During the reign of Ŭijong (1146-1170), the government relaxed the restrictions toward slaves and eunuchs by allowing them to take low offices, which caused some governmental irregularities. In the reign of Myŏngjong (1170-1197) also saw the rise of the status of slaves. In 1197, Choe Chung-heon forced Myŏngjong to abdicate, put Sinjong on the throne, and became the actual military ruler who had the real power. During his government, Choe Chung-heon was less tolerant toward the slaves, and several disturbances with involvement of slaves occurred in different places in Goryeo.
Manjǒk and some other slaves plotted a rebellion in 1198 against their masters in Kaesong, the capital of Goryeo. His speech questioning the inequality was recorded in the history book Goryeosa (고려사; 高麗史). Another slave revealed the plot to his own master, and the plot failed. Manjǒk and many other slaves were executed.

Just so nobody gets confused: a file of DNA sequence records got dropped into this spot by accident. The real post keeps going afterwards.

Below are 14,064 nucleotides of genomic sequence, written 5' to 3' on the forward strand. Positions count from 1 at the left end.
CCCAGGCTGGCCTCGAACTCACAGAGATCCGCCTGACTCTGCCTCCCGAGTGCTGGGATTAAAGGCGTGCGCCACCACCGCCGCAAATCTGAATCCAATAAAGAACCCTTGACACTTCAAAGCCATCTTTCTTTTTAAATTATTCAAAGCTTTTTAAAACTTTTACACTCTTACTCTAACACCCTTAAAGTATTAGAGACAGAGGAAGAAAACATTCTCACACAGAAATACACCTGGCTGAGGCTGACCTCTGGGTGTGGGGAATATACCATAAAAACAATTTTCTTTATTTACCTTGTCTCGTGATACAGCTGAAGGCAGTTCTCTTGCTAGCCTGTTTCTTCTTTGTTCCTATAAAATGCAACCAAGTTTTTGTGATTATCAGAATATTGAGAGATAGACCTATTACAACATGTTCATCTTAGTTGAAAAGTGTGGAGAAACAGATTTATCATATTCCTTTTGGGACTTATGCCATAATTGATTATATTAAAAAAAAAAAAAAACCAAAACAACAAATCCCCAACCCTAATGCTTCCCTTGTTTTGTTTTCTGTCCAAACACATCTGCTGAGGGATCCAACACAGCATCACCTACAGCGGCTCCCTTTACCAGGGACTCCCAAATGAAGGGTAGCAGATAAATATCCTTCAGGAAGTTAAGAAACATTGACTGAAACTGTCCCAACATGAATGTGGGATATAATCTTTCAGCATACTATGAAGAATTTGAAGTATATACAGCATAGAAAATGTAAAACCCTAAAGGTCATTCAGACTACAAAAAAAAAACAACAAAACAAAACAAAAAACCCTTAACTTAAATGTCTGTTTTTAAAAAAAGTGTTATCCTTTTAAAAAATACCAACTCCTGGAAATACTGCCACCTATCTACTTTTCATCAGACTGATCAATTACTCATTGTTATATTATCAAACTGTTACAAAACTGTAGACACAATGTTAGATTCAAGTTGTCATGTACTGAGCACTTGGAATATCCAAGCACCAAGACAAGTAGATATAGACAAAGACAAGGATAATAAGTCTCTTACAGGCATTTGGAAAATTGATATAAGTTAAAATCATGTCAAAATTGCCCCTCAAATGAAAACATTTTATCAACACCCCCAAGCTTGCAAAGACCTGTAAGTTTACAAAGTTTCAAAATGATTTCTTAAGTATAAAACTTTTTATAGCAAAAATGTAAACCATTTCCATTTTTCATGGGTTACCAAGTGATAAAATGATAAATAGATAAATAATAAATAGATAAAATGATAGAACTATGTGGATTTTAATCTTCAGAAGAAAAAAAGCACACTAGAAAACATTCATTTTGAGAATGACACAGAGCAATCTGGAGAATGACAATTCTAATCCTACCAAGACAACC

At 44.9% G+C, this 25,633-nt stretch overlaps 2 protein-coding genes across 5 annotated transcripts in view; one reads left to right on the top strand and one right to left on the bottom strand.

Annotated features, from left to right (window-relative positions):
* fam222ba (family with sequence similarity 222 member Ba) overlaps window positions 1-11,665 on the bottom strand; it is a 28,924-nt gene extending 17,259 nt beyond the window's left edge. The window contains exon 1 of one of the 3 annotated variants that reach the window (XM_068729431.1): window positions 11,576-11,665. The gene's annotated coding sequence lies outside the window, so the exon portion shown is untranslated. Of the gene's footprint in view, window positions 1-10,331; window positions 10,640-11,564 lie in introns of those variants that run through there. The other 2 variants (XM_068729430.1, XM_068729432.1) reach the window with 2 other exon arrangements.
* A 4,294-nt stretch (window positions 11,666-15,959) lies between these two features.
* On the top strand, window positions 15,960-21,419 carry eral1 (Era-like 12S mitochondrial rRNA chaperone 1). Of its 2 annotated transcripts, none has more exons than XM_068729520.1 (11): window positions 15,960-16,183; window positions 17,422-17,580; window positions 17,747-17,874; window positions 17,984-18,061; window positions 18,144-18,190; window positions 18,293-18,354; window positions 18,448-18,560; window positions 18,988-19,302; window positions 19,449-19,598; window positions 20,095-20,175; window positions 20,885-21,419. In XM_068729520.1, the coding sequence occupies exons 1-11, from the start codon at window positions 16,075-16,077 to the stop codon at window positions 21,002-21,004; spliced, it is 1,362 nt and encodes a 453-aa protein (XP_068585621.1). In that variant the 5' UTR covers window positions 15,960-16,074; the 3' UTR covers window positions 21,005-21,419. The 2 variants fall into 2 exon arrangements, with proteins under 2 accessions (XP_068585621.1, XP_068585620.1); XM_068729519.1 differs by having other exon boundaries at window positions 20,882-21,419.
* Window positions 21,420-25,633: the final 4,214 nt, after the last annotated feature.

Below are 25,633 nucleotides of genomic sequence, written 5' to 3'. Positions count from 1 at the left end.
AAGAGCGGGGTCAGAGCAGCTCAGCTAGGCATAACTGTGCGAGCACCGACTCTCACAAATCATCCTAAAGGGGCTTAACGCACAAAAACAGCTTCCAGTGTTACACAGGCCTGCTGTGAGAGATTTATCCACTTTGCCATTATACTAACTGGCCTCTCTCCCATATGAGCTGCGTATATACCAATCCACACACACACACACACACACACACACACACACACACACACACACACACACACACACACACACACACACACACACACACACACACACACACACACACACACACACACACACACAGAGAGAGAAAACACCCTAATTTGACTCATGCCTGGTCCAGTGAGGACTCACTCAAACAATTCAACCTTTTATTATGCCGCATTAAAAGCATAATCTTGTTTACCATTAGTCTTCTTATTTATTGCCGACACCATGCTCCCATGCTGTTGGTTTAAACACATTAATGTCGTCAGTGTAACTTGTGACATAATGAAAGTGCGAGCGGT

- Edward J Shultz. Generals and Scholars: Military Rule in Medieval Korea. University of Hawaii Press, 2000. pp. 121-123.
- Michael J. Seth. A concise history of Korea: from the neolithic period through the nineteenth century. Rowman & Littlefield, 2006. pp. 118-119.
- http://www.nykoredu.org/upload/files/Topics%20of%20Korean%20History-English-2.pdf p. 6.
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